The Neon Demon, Nicolas Winding Refn’s tenth movie, is the story of young model Jesse (Elle Fanning), who drops out of high school and moves to Los Angeles in the hope of making it big in a cutthroat and superficial fashion industry. Alone in the seedier side of Pasadena, Jesse befriends make-up artist Ruby (Jena Malone) and begins to make a name for herself in the industry, much to the disgust of rivals Gigi (Bella Heathcote) and Sarah (Abbey Lee).
Plot wise, the first half of The Neon Demon is in pretty stock-standard territory, pitching itself somewhere between Showgirls and Black Swan as a young ingÃ©nue arrives in town and starts to make a big impression. But this being a Nicolas Winding Refn picture, we get trippy Beyond the Black Rainbow-style detours into neon soaked, geometry-friendly dreamscapes and a stylish, abstract philosophy on the nature of beauty and its corrupting influence.
Refn specialises in arty pulp for the film festival crowd, with elegance, more often than not, decorating a core of trashy genre plotlines. Although he has never been one to let character or plot get in the way of an arresting visual, Refn is one of very few modern filmmakers whose movies can be called arthouse in a truly complimentary sense, rather than as a byword for the pretentious or obtuse. That’s not to say those elements don’t creep in on occasion, but almost every frame of The Neon Demon is stylish, considered, and crafted as visual provocation.
When Jesse tags along with Ruby to a dance party, the synchronised music and strobe light effects set a template of striking cinematography right from the start. In another excellent sequence, a static photoshoot pans along with participants so immobile the shot itself almost looks like a picture – a photograph of a photograph.
Fanning perfectly captures Jesse’s youthful innocence and growing self-confidence, at one point telling us she has no talent to speak of, but knowing she can make money off her looks. At times she is bewildered by her newly self-sufficient life, and at other times revels in the growing realisation that her beauty is opening doors for her. Her innocence gives way to the arrogance of success.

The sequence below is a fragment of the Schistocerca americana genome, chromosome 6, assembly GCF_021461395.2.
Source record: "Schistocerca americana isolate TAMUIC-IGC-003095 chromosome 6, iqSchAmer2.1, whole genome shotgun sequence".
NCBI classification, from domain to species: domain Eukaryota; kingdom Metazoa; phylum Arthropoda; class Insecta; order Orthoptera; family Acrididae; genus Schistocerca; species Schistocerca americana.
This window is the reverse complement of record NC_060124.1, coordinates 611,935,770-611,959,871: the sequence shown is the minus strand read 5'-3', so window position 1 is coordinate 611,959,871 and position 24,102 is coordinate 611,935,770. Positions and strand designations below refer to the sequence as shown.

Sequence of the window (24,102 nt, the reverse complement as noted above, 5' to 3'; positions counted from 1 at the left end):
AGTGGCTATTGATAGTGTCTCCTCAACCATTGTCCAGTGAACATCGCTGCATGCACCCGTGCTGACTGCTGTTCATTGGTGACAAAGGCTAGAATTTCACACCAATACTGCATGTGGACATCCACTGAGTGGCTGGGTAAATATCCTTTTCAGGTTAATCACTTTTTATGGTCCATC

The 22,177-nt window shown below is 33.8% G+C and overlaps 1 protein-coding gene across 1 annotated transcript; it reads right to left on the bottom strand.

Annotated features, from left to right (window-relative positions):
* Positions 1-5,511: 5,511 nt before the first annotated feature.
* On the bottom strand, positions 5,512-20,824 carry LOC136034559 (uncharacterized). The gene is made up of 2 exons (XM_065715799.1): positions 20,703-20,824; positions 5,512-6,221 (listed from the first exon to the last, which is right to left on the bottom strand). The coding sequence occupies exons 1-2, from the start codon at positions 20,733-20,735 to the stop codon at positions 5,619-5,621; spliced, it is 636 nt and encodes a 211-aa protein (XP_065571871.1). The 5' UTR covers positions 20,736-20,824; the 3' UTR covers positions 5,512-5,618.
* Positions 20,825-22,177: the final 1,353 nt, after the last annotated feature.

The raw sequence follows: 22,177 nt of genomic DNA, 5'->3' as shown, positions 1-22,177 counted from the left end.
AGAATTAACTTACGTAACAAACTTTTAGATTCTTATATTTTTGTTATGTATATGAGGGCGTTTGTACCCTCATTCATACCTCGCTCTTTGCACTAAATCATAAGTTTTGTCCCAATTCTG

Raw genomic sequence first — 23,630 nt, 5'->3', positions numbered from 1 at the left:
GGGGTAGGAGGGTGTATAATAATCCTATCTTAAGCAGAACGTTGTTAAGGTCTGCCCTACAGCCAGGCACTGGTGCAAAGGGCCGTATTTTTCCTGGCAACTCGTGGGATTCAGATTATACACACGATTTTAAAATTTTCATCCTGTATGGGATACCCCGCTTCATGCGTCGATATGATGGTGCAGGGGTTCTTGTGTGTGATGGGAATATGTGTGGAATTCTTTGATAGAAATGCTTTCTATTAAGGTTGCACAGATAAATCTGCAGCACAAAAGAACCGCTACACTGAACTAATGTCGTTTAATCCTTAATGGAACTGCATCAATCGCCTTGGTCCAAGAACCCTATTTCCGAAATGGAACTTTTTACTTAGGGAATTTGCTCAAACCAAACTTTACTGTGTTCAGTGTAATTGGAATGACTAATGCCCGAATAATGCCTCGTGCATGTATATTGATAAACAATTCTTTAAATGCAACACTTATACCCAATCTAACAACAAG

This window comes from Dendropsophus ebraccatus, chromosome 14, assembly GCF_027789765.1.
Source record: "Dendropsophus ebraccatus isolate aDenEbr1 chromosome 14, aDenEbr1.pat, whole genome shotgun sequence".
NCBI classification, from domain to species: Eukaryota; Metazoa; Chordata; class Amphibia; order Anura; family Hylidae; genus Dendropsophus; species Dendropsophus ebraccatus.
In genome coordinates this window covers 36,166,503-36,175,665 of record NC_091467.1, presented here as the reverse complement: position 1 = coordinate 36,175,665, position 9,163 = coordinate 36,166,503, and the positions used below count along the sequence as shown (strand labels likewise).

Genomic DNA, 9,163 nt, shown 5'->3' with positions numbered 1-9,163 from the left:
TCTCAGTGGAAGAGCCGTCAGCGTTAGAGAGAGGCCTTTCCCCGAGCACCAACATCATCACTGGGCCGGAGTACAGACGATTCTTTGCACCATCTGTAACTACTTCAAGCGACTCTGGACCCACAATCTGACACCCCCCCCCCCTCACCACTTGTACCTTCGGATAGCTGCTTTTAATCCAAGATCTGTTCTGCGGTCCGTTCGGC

Malone delivers an excellent performance as Ruby, drawing out a character much more layered than first impressions suggest, while Bella Heathcote and Abbey Lee are both powerfully conniving as Jesse’s main rivals, each of them barely able to contain the malice beneath their passive/aggressive veneer. Christina Hendricks turns in a brief but memorable cameo as the head of a modelling agency, and Keanu Reeves is pitch perfect in a supporting role as a sleezy motel owner.
The movie introduces a strange triangle motif to Jesse’s dreams, with each point represented by the envy of another character. The envy born from Gigi’s fabricated good looks, Sarah’s ageing obsolescence and Ruby’s craving for Jesse’s inner beauty.
But let’s not forget, The Neon Demon is a horror movie, or at least an arty take on one. Although there is nothing as envelope-pushing as Only God Forgives‘ gruelling torture sequence, there is plenty going on here that the squeamish might want to avoid. This wouldn’t be a Nicolas Winding Refn movie if it didn’t get ultra weird, and the last third moves it in unexpected directions.
Delving a little deeper, we might consider the opening scenes of The Neon Demon an aesthetic companion to the claret-hued stylings of Suspiria. Argento’s primary reds and prog-rocking Goblin soundtrack replaced with Refn’s total neon infusion and the throbbing, uneasy synth of a Cliff Martinez score. Once again Martinez delivers the perfect musical element to accompany the visuals, and Refn confesses he often favours music over dialogue. This is particularly resonant in the photoshoot scene where we observe (but do not hear) a conversation between Jesse and Ruby, the dialogue itself unimportant. But despite this prominent use of music, the movie is not averse to playing out scenes in total silence, which adds much to the creepy, unnatural feel of the proceedings.
If the plot is a little basic at times, The Neon Demon compensates by engaging on a more sensory level. In a post-screening Q&A, Refn stated that if the audience either loves or hates the movie he has succeed because he has engaged the mind. And that’s better than it merely being nice.
Undoubtedly, the only predictable thing about The Neon Demon is that it will prove to be divisive. But if you are on board with Refn and his singular approach to moviemaking, then it is as unique and interesting a movie as you are likely to find.